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Trump coasts in Iowa caucuses

By HENG WEILI in New York | chinadaily.com.cn | Updated: 2024-01-16 12:10

Republican presidential candidate and former US President Donald Trump visits a caucus site at Horizon Event Center in Clive, Iowa, US Jan 15, 2024. [Photo/Agencies]

Former US president Donald Trump coasted to victory in the Iowa caucuses on Monday evening — according to early vote counts and media projections — as voters braved subzero temperatures in a Republican contest that officially kicked off the 2024 US presidential campaign.

Both The Associated Press and CNN called the contest for Trump about a half-hour after the results started coming in.

As of 10 pm ET, with 38 percent of the votes tallied, Trump had 52.8 percent, followed by Ron DeSantis with 20 percent, Nikki Haley with 18.7 percent, and Vivek Ramaswamy with 7.7 percent, according to the AP.

Trump was heavily favored in the caucuses, which were being billed as a battle for second place between Florida governor DeSantis and the former South Carolina governor Haley. Also still drawing some enthusiastic crowds was Ramaswamy, a biotech entrepreneur.

Five polls in the last two days on the Real Clear Politics website showed Trump's lead ranging from 28 to 55 points, with Haley and DeSantis averaging in the teens, and Ramaswamy in single digits.

More than 1,600 caucus meetings started in Iowa at 7 pm CST (8 pm ET) Monday, with complete results expected as late as 1 am ET Tuesday.

Despite his polling advantage, Trump, 77, has directed his signature name-calling at his opponents, referring to DeSantis, 45, as "DeSanctimonious" and "DeSanctis", while declining to participate in any of the several Republican debates.

On Monday, Trump, however, called DeSantis "MAGA-Lite", a backhanded compliment. In 2016, Trump campaigned on the slogan "Make America Great Again" (MAGA).

Trump has called Haley, 51, a former US ambassador to the United Nations, an "unwanted globalist" and "RINO" (Republican In Name Only).

And for the first time, Trump on Saturday went after Ramaswamy, 38, who has been supportive of the former president.

"Vivek started his campaign as a great supporter, 'the best President in generations,' etc.," Trump wrote on his Truth Social social media site. "Unfortunately, now all he does is disguise his support in the form of deceitful campaign tricks. Very sly, but a vote for Vivek is a vote for the 'other side' — don't get duped by this."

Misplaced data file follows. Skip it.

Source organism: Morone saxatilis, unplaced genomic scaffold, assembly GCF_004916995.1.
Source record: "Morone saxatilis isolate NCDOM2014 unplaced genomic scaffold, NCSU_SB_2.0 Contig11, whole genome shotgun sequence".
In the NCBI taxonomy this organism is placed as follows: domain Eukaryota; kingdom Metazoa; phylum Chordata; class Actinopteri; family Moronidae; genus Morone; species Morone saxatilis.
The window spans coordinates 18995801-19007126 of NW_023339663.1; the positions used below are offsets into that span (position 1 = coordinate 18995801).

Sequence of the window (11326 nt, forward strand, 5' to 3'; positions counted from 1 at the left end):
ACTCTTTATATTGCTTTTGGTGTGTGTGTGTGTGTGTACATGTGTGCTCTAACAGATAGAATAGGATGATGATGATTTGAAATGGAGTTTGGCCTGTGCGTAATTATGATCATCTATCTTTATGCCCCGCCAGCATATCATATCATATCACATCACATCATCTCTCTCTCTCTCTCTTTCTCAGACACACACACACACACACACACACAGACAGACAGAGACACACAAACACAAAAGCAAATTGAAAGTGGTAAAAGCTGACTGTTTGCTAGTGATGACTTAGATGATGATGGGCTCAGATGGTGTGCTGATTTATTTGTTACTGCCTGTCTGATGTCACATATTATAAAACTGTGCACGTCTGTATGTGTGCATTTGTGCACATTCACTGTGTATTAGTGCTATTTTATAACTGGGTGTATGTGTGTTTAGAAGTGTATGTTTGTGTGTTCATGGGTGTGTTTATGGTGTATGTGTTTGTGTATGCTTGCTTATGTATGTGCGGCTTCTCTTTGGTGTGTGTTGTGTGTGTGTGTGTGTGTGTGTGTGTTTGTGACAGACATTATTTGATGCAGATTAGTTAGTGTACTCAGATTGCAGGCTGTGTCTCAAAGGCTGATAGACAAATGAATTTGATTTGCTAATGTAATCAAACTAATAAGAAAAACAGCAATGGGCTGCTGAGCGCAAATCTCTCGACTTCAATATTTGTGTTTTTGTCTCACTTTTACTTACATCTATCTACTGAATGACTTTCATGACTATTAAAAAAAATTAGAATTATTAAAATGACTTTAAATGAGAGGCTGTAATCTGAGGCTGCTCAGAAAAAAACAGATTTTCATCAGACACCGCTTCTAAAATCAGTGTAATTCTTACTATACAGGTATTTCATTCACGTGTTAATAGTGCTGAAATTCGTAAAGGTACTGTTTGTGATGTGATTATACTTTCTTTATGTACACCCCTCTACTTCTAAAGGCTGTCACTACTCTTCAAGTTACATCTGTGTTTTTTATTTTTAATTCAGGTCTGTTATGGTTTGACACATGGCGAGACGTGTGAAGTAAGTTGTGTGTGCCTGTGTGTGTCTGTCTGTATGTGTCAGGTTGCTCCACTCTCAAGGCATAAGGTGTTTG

Ramaswamy told The New York Times in Waterloo, Iowa, on Monday that Trump "probably had the B team around him" and said the barbs showed that his own campaign was "surging here on the ground".

Trump also has had to contend with four indictments at the state and federal levels, along with attempts in some states to remove him from the November ballot over the Jan 6, 2021, uprising at the US Capitol. Trump has called the charges a politically motivated "witch hunt".

DeSantis, 45, had spent the most time of any candidate in Iowa, and many pundits said a less than decent showing in the Midwestern state could irreparably damage his campaign.

But DeSantis told NBC News: "We're going on with this. We've been built for the long haul."

Iowa Governor Kim Reynolds endorsed DeSantis, much to the consternation of Trump.

DeSantis, who campaigned in all of Iowa's 99 counties, is trailing Trump and Haley in the more politically moderate state of New Hampshire, which will hold its primary election on Jan 24.

"Today's the day we make history because we tune out the noise of the media, we tune out the noise of the politicians, and we raise the voices of Americans that say we want a better day," Haley told supporters at a diner in Iowa on Monday.

The winner of the Republican nomination is expected to run against President Joe Biden, 81, a Democrat who has been facing consistently low job-approval ratings. A recent ABC News poll had Biden at 31 percent approval.

Unlike a regular election, Iowa's caucuses require voters to gather in person in small groups at churches, schools and community centers, where they cast secret ballots after hearing speeches from campaign representatives, Reuters reported.

Iowa Republican Party Chair Jeff Kaufmann said on Sunday that the speeches could play an important role because candidates had to cancel several events due to the weather, Reuters reported.

The temperature in Iowa's capital city of Des Moines at 6:20 pm CST Monday was -3 F, according to AccuWeather.

"An already unpredictable and quirky process is even more so this year, thanks to dangerously cold weather and an unusually uncompetitive contest," wrote New York Times political reporter Jonathan Swan.

Some of the state's Democratic voters had registered as Republicans to try to influence the caucus results.

"I just want to be able to look back and say I did what I could to keep Donald Trump from getting elected," said Toni Van Voorhis, 65, a cross-over voter who plans to support Haley, reported Reuters.


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